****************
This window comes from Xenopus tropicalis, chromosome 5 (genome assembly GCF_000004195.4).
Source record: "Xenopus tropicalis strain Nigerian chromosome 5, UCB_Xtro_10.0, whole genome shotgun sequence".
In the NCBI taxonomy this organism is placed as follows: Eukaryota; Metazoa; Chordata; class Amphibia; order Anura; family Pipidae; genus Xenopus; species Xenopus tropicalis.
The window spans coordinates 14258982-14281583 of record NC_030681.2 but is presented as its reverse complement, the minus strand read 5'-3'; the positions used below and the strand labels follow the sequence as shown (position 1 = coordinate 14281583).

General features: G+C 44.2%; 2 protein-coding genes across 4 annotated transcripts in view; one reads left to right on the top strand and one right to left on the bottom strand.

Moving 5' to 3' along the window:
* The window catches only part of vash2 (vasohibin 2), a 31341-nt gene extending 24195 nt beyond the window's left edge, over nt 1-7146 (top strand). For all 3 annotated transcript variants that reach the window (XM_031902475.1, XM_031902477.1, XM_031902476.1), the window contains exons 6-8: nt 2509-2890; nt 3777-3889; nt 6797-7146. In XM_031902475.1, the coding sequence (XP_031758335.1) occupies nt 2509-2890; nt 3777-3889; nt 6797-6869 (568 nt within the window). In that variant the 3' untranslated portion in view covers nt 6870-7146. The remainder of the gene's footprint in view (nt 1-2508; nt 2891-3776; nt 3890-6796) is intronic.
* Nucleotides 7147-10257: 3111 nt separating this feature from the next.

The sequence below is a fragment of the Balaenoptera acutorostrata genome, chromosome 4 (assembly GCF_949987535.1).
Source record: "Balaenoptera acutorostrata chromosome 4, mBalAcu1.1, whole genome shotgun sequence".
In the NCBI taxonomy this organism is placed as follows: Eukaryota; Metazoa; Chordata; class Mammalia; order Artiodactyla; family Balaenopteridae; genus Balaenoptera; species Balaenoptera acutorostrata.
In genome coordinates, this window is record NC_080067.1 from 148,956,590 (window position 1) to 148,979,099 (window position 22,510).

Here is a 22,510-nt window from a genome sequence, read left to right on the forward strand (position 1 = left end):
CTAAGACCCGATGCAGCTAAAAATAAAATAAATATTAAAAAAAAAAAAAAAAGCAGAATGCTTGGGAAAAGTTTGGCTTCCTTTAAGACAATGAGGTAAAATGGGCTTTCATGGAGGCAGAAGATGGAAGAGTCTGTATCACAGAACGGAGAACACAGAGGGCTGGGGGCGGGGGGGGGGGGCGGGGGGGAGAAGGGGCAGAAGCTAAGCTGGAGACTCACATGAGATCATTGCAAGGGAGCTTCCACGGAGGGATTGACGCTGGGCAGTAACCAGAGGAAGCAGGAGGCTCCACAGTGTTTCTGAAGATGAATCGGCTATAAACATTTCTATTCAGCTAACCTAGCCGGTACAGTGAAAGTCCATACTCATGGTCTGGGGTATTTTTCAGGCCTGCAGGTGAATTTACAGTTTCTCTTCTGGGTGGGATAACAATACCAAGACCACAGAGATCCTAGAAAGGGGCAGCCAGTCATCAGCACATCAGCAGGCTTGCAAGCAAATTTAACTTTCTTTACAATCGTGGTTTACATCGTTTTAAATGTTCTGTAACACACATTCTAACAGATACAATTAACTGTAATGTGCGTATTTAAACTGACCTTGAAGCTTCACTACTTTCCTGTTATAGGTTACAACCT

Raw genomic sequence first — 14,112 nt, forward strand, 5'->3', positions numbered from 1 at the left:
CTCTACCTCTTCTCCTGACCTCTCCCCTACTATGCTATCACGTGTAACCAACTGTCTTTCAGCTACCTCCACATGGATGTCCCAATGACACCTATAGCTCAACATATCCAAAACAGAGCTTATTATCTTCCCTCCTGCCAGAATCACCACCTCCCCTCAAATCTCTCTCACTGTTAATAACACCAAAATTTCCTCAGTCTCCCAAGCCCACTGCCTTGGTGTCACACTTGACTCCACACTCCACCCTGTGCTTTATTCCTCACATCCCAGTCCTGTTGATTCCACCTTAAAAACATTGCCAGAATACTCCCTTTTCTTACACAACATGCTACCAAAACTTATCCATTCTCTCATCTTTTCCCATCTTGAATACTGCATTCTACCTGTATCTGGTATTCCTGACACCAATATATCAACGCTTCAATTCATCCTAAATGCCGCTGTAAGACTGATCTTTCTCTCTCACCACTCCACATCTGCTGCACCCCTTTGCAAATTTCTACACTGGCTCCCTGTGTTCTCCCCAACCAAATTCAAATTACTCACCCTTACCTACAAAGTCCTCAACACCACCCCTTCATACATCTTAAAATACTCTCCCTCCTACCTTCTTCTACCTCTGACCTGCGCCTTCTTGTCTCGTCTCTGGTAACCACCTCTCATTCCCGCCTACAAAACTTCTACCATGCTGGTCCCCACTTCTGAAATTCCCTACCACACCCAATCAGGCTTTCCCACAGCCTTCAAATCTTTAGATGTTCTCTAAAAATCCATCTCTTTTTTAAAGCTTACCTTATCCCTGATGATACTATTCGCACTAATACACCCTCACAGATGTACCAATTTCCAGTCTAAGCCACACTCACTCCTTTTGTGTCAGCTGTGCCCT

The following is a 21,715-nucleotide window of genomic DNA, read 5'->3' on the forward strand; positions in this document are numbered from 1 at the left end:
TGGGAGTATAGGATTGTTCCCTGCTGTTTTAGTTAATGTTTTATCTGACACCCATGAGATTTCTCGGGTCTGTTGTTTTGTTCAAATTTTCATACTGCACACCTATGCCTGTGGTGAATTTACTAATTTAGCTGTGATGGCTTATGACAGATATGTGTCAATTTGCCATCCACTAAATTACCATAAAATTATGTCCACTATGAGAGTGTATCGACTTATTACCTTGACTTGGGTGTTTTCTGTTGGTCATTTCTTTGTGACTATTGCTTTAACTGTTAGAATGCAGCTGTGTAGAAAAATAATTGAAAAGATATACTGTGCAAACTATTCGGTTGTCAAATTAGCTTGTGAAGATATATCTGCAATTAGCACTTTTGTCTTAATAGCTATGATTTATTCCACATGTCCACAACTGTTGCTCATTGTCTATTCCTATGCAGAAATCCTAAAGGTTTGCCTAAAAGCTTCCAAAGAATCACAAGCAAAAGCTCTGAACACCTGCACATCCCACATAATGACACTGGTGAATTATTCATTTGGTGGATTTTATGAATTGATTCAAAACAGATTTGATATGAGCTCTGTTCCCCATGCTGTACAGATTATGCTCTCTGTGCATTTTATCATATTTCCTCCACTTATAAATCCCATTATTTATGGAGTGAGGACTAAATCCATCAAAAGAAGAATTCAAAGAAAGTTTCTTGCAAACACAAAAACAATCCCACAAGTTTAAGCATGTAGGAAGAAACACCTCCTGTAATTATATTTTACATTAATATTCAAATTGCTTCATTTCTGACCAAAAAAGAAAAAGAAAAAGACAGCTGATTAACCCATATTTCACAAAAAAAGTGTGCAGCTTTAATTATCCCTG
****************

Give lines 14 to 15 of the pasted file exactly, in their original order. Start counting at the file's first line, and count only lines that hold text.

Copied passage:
CTAAGACCCGATGCAGCTAAAAATAAAATAAATATTAAAAAAAAAAAAAAAAGCAGAATGCTTGGGAAAAGTTTGGCTTCCTTTAAGACAATGAGGTAAAATGGGCTTTCATGGAGGCAGAAGATGGAAGAGTCTGTATCACAGAACGGAGAACACAGAGGGCTGGGGGCGGGGGGGGGGGGCGGGGGGGAGAAGGGGCAGAAGCTAAGCTGGAGACTCACATGAGATCATTGCAAGGGAGCTTCCACGGAGGGATTGACGCTGGGCAGTAACCAGAGGAAGCAGGAGGCTCCACAGTGTTTCTGAAGATGAATCGGCTATAAACATTTCTATTCAGCTAACCTAGCCGGTACAGTGAAAGTCCATACTCATGGTCTGGGGTATTTTTCAGGCCTGCAGGTGAATTTACAGTTTCTCTTCTGGGTGGGATAACAATACCAAGACCACAGAGATCCTAGAAAGGGGCAGCCAGTCATCAGCACATCAGCAGGCTTGCAAGCAAATTTAACTTTCTTTACAATCGTGGTTTACATCGTTTTAAATGTTCTGTAACACACATTCTAACAGATACAATTAACTGTAATGTGCGTATTTAAACTGACCTTGAAGCTTCACTACTTTCCTGTTATAGGTTACAACCT

Raw genomic sequence first — 14,112 nt, forward strand, 5'->3', positions numbered from 1 at the left: